i. The CBI shall conduct thorough investigation into various issues high-lighted in the report of the Central Vigilance Commission, which was forwarded to the director, CBI vide letter dated 12.10.2009 and the report of the CAG, who have prima facie found serious irregularities in the grant of licences to 122 applicants, majority of whom are said to be ineligible, the blatant violation of the terms and conditions of licences and huge loss to the public exchequer running into several thousand crores. The CBI should also probe how licences were granted to large number of ineligible applicants and who was responsible for the same and why the TRAI and the DoT did not take action against those licensees who sold their stake/equities for many thousand crores and also against those who failed to fulfill rollout obligations and comply with other conditions of licence.
ii. The CBI shall conduct the investigation without being influenced by any functionary, agency or instrumentality of the State and irrespective of the position, rank or status of the person to be investigated/ probed.
iii. The CBI shall, if it has already not registered first information report in the context of the alleged irregularities committed in the grant of licences from 2001 to 2006-2007, now register a case and conduct thorough investigation with particular emphasis on the loss caused to the public exchequer and corresponding gain to the licensees/service providers and also on the issue of allowing use of dual/alternate technology by some service providers even before the decision was made public vide press release dated 19.10.2007.
iv. The CBI shall also make investigation into the allegation of grant of huge loans by the public sector and other banks to some of the companies which have succeeded in obtaining licences in 2008 and find out whether the officers of the DoT were signatories to the loan agreement executed by the private companies and if so, why and with whose permission they did so.
v. The Directorate of Enforcement/ concerned agencies of the Income Tax Department shall continue their investigation without any hindrance or interference by any one.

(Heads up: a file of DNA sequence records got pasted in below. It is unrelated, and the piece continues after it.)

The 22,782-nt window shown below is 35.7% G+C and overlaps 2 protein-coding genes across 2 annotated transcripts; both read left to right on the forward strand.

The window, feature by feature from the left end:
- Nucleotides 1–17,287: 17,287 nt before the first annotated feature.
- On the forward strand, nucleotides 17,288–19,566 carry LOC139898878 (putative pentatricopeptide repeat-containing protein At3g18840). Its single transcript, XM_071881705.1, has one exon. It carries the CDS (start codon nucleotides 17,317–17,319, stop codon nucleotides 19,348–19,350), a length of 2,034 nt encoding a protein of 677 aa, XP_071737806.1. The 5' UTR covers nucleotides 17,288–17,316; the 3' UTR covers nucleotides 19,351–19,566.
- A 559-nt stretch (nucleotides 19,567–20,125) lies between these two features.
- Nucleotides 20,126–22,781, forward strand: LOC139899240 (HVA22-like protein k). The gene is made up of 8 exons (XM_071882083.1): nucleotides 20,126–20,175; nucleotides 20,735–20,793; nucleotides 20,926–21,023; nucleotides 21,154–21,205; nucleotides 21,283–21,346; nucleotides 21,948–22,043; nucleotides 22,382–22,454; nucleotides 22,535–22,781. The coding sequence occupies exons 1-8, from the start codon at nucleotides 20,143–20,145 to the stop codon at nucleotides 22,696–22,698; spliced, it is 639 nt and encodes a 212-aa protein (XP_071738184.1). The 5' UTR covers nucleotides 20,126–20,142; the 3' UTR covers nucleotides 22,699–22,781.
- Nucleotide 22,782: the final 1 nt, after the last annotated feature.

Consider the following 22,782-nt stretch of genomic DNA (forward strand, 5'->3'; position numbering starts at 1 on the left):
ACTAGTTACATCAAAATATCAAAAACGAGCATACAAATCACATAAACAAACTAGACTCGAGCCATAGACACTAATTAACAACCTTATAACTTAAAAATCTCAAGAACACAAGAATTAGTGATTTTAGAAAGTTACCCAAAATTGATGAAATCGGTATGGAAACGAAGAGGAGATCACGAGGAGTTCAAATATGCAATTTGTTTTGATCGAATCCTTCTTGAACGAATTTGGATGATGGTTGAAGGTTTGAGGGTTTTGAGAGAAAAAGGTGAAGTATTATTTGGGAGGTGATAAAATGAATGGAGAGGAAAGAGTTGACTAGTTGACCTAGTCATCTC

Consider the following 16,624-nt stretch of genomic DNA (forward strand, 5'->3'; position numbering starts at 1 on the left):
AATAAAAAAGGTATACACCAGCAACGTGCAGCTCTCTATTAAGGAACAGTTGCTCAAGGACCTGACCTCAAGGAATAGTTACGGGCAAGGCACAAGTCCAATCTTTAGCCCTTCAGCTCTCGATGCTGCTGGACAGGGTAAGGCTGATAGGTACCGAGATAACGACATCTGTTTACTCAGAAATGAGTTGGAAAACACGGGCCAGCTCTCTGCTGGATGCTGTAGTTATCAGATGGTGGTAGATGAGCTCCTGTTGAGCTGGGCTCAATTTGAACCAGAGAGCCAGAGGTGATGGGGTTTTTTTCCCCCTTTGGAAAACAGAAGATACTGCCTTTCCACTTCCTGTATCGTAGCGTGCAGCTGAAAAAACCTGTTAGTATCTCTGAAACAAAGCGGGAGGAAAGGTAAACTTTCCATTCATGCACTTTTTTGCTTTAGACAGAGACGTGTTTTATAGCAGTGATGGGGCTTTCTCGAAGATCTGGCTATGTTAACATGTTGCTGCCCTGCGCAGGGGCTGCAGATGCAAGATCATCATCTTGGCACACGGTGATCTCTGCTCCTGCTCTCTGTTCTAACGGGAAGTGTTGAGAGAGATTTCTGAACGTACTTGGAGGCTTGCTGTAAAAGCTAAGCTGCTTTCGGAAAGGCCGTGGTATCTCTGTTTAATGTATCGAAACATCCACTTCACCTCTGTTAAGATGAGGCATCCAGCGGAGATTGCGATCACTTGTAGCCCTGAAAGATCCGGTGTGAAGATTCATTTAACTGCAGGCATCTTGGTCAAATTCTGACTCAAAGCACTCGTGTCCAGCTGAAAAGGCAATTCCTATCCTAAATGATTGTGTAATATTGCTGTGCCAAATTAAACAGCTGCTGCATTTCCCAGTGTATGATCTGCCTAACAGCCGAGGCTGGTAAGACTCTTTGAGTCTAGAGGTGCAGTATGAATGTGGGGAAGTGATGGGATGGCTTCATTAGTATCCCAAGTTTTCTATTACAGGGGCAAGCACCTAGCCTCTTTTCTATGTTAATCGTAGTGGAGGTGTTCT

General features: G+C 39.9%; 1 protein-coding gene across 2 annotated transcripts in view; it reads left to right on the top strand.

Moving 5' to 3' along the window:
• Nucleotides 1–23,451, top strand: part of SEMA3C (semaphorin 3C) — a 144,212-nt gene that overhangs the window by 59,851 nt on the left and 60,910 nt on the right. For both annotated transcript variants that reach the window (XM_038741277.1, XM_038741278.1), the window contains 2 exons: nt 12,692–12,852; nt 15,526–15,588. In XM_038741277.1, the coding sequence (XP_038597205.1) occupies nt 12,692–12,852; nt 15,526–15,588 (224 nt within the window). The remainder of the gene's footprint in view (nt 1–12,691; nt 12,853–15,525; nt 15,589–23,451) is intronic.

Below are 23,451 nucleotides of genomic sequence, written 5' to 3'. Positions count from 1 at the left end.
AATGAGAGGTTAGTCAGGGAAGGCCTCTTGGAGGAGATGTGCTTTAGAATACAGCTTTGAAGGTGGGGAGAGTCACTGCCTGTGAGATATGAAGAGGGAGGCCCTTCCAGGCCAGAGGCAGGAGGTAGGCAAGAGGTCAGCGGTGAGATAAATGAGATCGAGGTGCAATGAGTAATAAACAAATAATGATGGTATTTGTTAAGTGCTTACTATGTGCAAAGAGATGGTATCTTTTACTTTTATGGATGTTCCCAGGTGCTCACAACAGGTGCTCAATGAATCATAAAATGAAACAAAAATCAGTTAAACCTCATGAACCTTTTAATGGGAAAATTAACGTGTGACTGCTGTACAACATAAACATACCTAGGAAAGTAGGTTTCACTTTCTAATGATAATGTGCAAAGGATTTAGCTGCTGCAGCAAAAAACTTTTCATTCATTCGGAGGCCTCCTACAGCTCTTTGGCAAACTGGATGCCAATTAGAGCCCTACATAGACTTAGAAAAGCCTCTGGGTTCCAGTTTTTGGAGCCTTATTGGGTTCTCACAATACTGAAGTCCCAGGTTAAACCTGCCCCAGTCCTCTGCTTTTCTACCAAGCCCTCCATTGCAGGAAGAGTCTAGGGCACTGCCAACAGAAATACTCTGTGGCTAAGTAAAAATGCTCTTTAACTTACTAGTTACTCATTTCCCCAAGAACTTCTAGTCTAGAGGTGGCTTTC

vi. Both the agencies, i.e. the CBI and the Directorate of Enforcement shall share information with each other and ensure that the investigation is not hampered in any manner whatsoever.
vii. The Director General, Income Tax (Investigation) shall, after completion of analysis of the transcripts of the recording made pursuant to the approval accorded by the Home Secretary, Government of India, hand over the same to CBI to facilitate further investigation into the FIR already registered or which may be registered hereinafter."
6. CBI and the Enforcement Directorate then used to apprise this Court of the various stages of investigation and this Court, on 10.02.2011,passed an order stating that since this Court is monitoring the investigation of 2G Spectrum Scam no court shall pass any order which may, in any manner, impede the investigation being carried out by the CBI and the Directorate of Enforcement.
7. Learned Attorney General of India, it was pointed out, had written to the Law Minister on the issue of creation of separate Special Court for dealing with the cases relating to 2G Scam and, for the said purpose, the Law Minister, in turn, had written to the Chief Justice of the Delhi High Court seeking nomination of a Special Court for the said purpose.
Learned Attorney General submitted before this Court on 16.03.2011 that the Registrar General of the High Court of Delhi had conveyed its decision to nominate Shri O.P. Saini, an officer of the Delhi Higher Judicial Service, as the Special Judge to take up the trial of cases relating to what has been described as 2G Scam.
The Court was also informed that two separate notifications would be issued by the Central Government in terms of Section3(1) the PC Act, 1988 and Section 43(1) of the Prevention of Money Laundering Act, 2002 for establishment of the Special Court to exclusively try the offences relating to 2G Scam and other related offences. Following that, two notifications dated 28.03.2011 were published in the Gazette of India Extraordinary on Monday, the 28th March, 2011.